Somalis are the most entrepreneurial people in Africa. It is due to their entrepreneurial spirit that the Somali grew up with the mentality of leadership. When you have leadership drives you also have entrepreneurship with it because you don't want to take orders from a 'boss' so you go out and set your own business even if it’s a taxi. Somalis have a thing with taking orders.


Politically, Somalis have contributed to the political development of the nation, from Lancaster conference, second liberation to the struggle for the 2010 constitution.

Here are the most Notable  Political  figures of the Somali Community.

Hon Adan Dualle –Hon Adan Duale, Mmeber of Parliament for Garissa Township and Leader of Majority is the ruling party’s – Jubilee – top MP and the most senior politician from the Somali Community. Vocal, fearless, inspiring, deeply religious and highly educated.
 To most Kenyans, Duale is the Jubilee government’s foremost defender.
The Garissa Township MP takes on opponents of Jubilee – from the civil society to CORD leaders – head-on. He has heavily to contributed to the success of the Somali community and majority of the community youth see him as a role model.  He has a dream of one day becoming the President of the Republic of Kenya, as he once said on Jeff Koinange’s show, JKL.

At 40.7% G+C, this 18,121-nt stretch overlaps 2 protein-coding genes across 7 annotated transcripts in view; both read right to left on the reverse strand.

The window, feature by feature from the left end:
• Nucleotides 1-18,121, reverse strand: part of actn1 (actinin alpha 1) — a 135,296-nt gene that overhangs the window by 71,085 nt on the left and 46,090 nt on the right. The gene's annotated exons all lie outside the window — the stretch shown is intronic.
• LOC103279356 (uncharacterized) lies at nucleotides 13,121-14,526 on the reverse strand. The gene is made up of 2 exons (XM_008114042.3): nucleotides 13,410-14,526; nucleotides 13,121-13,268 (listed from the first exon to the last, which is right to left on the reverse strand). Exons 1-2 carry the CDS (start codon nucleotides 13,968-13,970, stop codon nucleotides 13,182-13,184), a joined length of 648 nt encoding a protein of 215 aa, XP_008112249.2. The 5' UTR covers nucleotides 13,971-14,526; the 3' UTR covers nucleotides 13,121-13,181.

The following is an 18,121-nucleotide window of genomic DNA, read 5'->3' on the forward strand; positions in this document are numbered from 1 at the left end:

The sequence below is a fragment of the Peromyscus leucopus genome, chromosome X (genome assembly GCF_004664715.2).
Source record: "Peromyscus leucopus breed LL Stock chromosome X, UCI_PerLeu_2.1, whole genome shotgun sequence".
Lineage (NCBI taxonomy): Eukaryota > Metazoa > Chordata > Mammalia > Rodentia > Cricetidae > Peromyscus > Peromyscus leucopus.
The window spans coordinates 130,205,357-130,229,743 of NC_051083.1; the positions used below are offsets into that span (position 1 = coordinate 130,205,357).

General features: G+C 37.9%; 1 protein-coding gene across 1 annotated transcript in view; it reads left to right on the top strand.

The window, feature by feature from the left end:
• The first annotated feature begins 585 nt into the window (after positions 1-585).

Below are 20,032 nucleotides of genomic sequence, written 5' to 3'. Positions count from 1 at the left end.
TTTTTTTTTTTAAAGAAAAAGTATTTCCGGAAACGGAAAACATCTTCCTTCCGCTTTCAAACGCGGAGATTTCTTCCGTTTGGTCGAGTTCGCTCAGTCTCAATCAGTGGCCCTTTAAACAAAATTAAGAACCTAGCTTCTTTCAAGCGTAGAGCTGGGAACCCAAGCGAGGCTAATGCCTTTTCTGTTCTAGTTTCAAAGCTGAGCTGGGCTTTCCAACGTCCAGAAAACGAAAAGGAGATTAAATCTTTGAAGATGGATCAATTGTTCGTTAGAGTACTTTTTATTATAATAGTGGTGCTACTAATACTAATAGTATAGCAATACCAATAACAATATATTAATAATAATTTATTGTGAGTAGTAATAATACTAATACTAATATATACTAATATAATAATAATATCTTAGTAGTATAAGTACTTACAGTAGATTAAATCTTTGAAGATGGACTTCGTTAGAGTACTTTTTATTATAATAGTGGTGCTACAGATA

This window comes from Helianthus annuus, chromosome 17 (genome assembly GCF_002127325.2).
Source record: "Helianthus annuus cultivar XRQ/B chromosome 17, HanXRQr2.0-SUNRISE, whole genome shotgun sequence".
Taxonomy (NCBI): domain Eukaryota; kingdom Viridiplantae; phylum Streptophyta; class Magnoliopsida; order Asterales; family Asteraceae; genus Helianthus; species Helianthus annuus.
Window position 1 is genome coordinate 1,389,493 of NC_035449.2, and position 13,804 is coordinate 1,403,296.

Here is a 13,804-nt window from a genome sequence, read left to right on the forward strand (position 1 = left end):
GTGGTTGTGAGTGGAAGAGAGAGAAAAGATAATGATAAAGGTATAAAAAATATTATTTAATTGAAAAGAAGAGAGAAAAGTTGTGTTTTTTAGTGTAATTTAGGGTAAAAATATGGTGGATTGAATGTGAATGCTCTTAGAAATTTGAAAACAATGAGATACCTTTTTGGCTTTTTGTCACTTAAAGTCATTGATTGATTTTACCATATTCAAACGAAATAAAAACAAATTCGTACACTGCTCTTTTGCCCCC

Hon Billow Kerrow: The Senator for Mandera  and Chair, Finance, Commerce and Budget Committee, Kenya Senate is one of the most vocal senators in the country. He’s also a columnist with one of the local dailies.

Ambassador Amina Mohamed:  Ambassador Amina Mohamed, former Assistant Secretary General of the United Nations and Deputy Executive Director of the United Nations Environment Programme at Nairobi is Kenya’s Cabinet Secretary for Foreign Affairs and International Trade. A former Permanent Secretary of the Ministry of Justice, National Cohesion and Constitutional Affairs and former Ambassador of Kenya to the United Nations at Geneva. Amb. Amina Mohamed is a lawyer and diplomat by profession and has served in the public service for the last three decades. Somali girls need not look anywhere else for inspiration.

Hon Yussuf Hassan: Politician, diplomat, social activist and former journalist and Director of IRIN is the Member of Parliament for Kamkunji. The only Somali politician representing a cosmopolitan constituency in the heart of Kenya’s capital city, Nairobi.

Late Ahmed Khalif Mohamed: The former Labour Minister and MP for Wajir West died in a plane crash in 2003, weeks after he was sworn. One of the most respected and renowned politician since 1978. He was among the founders of KANU B, a rebel group within the then ruling party, under the one party state.